Such pedestal placing is but to build a stand from which all humans must at one time fall. And verily, Man tumbles farther the higher he builds.

Let us throw aside adulation, an error of habit reward-hungry folk too often feast upon, leaving hapless creatures to starve.

Paradise is not about seating the choice few.

Paradise has her doors flung wide and serves without prejudice. Downcast eyes should be lifted, not blinded to redemptive hope; our gazes should fall full upon the face of each other in honesty, and in truth.

(Vignette #3 depicts a scene in which an elderly Tim Cratchit is seated at the bedside of Ebenezer Scrooge, who is near death)


(Turns and in affection, touches Jacob on the arm)

And as such, I look to you squarely across a table, equivalent beings, flawed and glorious in equal measure.


Oh, Tim, dare I imagine the prayers of the dead are still heard?


Know this, Jacob, there is and always has been an ear to listen to every word ever uttered into the ether, where help has been petitioned from a heart, be it living or stilled.

Your hoarse whispers were heard and your effect upon Ebenezer Scrooge was noted.


(To himself, incredulously)

Oh, all my lamentations, that infernal recitation…. I was heard! I was never as alone as I feared!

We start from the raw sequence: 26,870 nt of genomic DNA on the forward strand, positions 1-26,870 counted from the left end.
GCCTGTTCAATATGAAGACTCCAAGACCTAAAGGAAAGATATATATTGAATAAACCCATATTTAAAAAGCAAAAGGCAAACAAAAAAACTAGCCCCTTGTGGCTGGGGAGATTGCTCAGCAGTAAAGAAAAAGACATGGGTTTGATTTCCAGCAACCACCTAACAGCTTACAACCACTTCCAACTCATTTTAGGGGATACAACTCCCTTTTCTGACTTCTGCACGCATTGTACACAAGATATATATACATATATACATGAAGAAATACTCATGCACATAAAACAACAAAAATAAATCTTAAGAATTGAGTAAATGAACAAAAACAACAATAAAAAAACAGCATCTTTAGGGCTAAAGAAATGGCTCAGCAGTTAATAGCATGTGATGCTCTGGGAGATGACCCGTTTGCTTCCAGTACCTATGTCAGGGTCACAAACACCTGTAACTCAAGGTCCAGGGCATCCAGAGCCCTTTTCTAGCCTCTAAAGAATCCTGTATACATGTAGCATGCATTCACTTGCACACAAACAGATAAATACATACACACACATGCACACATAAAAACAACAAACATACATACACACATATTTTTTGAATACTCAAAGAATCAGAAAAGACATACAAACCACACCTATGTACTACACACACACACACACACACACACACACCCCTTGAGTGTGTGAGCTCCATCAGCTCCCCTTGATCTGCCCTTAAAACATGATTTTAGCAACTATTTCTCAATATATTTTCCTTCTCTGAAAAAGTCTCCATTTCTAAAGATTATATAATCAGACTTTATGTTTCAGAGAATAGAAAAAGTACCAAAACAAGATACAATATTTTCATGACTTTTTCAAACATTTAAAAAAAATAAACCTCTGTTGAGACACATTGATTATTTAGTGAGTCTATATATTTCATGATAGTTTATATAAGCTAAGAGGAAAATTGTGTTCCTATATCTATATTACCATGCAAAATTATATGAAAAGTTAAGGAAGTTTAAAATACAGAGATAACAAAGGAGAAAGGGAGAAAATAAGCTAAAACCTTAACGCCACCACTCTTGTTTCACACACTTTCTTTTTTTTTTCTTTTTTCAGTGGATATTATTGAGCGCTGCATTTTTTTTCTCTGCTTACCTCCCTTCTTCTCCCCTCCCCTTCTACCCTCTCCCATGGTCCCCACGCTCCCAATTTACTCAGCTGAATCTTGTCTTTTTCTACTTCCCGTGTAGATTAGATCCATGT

… the saddest songs of all.

Their sound carries up and into the darkest recesses of the universe, where no reasoning mind could fathom an audience.

Jacob, for Mankind to wrestle with his lot is but human.

The dead walk in life amongst the living, whilst the living wander, like the dead. ’tis not needful of the Reaper’s blade for to claim an end to the true beating of a heart.


Countless are they who have nothing but ice water in their veins and cold, still pools where instead the fires of life should glow; this I should know.


But even their prayers, syllables borne of nameless longing, fly into the heavens alongside the most fervent and trussed up sonnets.

If one studiously composed vesper calls forth a celestial being, then so does the coarsest utterance. If one thousand practiced voices call forth an ear, so does the tuneless croak of a broken spirit.



Would that the spirits I conjured have come to me in some earlier incarnation, to haunt my night and set me aright….


You speak of spirits past? Those you embodied? Intent and regret stoked the fires that bent each link you forged….

The ghosts merely manifested one hungered to the core; they resonated with the eloquence of all laureates who ever put pen to paper, knife to tablet, voice to stage….


They were as much of me as I am of them still. No pride, only shame I felt, having been thusly qualified to deliver….


As for your coins, and the cold, old fingers that counted them over and over again….


Ah, those infernal coins! Have them, take them! I fall face forward at your altar, sir!